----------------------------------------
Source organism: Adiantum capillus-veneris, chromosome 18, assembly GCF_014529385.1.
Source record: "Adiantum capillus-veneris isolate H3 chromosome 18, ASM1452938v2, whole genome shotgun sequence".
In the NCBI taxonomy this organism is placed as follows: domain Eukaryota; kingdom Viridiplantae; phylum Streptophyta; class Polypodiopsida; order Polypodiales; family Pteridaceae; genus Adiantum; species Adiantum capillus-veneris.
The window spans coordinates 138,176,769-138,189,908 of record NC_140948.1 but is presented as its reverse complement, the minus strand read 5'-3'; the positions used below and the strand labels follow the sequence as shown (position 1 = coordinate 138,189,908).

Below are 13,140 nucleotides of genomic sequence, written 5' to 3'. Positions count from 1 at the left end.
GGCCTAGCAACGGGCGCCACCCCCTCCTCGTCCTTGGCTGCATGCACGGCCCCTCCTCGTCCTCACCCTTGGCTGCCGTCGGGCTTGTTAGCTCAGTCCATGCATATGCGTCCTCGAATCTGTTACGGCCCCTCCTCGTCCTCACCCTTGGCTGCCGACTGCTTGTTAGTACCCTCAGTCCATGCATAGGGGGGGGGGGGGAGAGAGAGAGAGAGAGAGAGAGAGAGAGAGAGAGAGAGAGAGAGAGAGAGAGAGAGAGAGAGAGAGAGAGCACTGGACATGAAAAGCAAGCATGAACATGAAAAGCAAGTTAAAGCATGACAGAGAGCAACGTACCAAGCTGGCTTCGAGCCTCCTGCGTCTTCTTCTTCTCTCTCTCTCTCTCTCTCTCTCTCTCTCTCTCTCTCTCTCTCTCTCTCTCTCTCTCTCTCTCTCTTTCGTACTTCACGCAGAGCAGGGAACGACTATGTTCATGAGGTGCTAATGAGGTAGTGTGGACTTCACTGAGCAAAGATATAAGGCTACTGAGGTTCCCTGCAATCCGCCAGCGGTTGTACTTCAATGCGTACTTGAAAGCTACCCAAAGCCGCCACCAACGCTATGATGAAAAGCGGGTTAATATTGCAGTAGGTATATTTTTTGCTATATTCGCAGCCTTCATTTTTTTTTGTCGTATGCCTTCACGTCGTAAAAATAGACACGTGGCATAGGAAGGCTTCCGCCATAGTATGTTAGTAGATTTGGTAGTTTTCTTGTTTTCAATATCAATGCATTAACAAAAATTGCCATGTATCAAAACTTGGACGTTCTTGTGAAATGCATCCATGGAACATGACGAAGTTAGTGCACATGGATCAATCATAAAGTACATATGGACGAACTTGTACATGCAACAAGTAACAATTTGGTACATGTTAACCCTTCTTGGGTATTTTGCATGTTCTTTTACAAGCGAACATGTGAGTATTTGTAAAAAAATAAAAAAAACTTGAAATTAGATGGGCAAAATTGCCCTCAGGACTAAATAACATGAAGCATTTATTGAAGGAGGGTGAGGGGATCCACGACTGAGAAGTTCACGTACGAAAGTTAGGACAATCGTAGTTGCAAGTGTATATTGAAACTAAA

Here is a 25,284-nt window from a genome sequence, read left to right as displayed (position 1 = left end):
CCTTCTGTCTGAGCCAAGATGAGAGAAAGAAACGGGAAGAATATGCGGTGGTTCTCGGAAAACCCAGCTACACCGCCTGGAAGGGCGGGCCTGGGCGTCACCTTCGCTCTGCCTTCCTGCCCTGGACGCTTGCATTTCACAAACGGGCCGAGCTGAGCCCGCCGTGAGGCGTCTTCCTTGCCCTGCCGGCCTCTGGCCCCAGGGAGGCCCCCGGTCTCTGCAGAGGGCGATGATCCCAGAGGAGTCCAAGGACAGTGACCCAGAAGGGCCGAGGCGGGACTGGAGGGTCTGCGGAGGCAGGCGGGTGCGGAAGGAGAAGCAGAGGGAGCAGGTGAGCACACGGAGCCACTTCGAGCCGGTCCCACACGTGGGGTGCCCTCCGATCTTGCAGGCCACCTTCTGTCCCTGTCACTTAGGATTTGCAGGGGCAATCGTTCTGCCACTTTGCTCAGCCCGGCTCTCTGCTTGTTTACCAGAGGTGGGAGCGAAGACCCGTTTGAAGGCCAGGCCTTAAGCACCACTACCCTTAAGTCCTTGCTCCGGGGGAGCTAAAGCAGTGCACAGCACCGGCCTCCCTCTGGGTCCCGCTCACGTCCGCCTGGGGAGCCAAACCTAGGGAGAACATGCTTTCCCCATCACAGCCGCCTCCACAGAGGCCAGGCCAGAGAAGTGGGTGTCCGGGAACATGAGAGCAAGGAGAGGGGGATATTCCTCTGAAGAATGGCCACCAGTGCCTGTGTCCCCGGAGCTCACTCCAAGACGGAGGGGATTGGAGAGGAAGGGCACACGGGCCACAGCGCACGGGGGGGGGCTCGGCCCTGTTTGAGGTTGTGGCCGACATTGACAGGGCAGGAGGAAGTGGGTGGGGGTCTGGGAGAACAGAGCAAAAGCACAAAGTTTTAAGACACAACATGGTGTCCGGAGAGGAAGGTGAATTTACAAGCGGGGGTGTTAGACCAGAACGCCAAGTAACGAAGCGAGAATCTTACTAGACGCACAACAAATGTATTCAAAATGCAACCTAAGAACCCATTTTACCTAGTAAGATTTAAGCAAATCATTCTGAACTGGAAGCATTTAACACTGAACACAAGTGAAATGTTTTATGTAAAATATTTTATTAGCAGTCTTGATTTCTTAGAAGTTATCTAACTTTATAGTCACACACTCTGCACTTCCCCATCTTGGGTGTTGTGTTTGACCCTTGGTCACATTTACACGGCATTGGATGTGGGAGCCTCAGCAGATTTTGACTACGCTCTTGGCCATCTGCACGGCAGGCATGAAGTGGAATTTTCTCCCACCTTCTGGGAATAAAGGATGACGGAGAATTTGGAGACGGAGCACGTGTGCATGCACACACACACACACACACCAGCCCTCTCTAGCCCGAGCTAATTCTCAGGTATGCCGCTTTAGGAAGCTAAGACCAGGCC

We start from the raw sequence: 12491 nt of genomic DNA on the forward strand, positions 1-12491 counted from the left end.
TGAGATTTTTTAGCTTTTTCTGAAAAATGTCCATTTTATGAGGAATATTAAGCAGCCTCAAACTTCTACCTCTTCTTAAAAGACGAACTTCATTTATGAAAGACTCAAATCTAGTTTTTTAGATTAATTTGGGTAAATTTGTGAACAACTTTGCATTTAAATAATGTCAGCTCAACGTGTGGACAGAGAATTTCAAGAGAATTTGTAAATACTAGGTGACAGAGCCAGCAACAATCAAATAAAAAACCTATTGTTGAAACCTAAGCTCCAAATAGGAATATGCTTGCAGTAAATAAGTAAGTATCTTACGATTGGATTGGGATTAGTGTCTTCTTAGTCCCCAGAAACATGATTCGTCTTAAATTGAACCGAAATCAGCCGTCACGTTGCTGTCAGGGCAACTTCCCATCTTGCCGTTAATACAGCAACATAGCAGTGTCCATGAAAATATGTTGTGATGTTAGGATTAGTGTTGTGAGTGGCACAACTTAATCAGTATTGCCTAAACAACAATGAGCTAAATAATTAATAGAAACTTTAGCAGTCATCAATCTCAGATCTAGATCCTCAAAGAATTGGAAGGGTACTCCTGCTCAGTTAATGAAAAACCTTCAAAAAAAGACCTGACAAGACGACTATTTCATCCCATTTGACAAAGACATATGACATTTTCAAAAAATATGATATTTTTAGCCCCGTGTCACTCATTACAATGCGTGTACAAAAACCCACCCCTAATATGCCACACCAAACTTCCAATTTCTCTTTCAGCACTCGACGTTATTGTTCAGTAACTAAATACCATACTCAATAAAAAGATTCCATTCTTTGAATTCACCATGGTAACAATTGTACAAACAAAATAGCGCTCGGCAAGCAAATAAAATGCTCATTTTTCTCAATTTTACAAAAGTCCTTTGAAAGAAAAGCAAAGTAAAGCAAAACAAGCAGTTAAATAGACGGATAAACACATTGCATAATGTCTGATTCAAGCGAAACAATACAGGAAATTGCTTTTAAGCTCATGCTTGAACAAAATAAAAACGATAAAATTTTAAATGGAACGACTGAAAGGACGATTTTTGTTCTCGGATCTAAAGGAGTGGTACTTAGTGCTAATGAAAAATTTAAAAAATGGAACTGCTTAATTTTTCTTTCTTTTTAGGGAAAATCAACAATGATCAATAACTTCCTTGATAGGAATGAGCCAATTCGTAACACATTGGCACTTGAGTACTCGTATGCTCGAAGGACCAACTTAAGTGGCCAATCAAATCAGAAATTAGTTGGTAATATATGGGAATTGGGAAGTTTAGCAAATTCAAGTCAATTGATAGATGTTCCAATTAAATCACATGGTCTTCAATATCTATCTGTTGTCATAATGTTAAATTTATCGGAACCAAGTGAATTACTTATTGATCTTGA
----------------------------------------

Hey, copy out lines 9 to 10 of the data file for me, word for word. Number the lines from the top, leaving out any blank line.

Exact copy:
We start from the raw sequence: 12491 nt of genomic DNA on the forward strand, positions 1-12491 counted from the left end.
TGAGATTTTTTAGCTTTTTCTGAAAAATGTCCATTTTATGAGGAATATTAAGCAGCCTCAAACTTCTACCTCTTCTTAAAAGACGAACTTCATTTATGAAAGACTCAAATCTAGTTTTTTAGATTAATTTGGGTAAATTTGTGAACAACTTTGCATTTAAATAATGTCAGCTCAACGTGTGGACAGAGAATTTCAAGAGAATTTGTAAATACTAGGTGACAGAGCCAGCAACAATCAAATAAAAAACCTATTGTTGAAACCTAAGCTCCAAATAGGAATATGCTTGCAGTAAATAAGTAAGTATCTTACGATTGGATTGGGATTAGTGTCTTCTTAGTCCCCAGAAACATGATTCGTCTTAAATTGAACCGAAATCAGCCGTCACGTTGCTGTCAGGGCAACTTCCCATCTTGCCGTTAATACAGCAACATAGCAGTGTCCATGAAAATATGTTGTGATGTTAGGATTAGTGTTGTGAGTGGCACAACTTAATCAGTATTGCCTAAACAACAATGAGCTAAATAATTAATAGAAACTTTAGCAGTCATCAATCTCAGATCTAGATCCTCAAAGAATTGGAAGGGTACTCCTGCTCAGTTAATGAAAAACCTTCAAAAAAAGACCTGACAAGACGACTATTTCATCCCATTTGACAAAGACATATGACATTTTCAAAAAATATGATATTTTTAGCCCCGTGTCACTCATTACAATGCGTGTACAAAAACCCACCCCTAATATGCCACACCAAACTTCCAATTTCTCTTTCAGCACTCGACGTTATTGTTCAGTAACTAAATACCATACTCAATAAAAAGATTCCATTCTTTGAATTCACCATGGTAACAATTGTACAAACAAAATAGCGCTCGGCAAGCAAATAAAATGCTCATTTTTCTCAATTTTACAAAAGTCCTTTGAAAGAAAAGCAAAGTAAAGCAAAACAAGCAGTTAAATAGACGGATAAACACATTGCATAATGTCTGATTCAAGCGAAACAATACAGGAAATTGCTTTTAAGCTCATGCTTGAACAAAATAAAAACGATAAAATTTTAAATGGAACGACTGAAAGGACGATTTTTGTTCTCGGATCTAAAGGAGTGGTACTTAGTGCTAATGAAAAATTTAAAAAATGGAACTGCTTAATTTTTCTTTCTTTTTAGGGAAAATCAACAATGATCAATAACTTCCTTGATAGGAATGAGCCAATTCGTAACACATTGGCACTTGAGTACTCGTATGCTCGAAGGACCAACTTAAGTGGCCAATCAAATCAGAAATTAGTTGGTAATATATGGGAATTGGGAAGTTTAGCAAATTCAAGTCAATTGATAGATGTTCCAATTAAATCACATGGTCTTCAATATCTATCTGTTGTCATAATGTTAAATTTATCGGAACCAAGTGAATTACTTATTGATCTTGA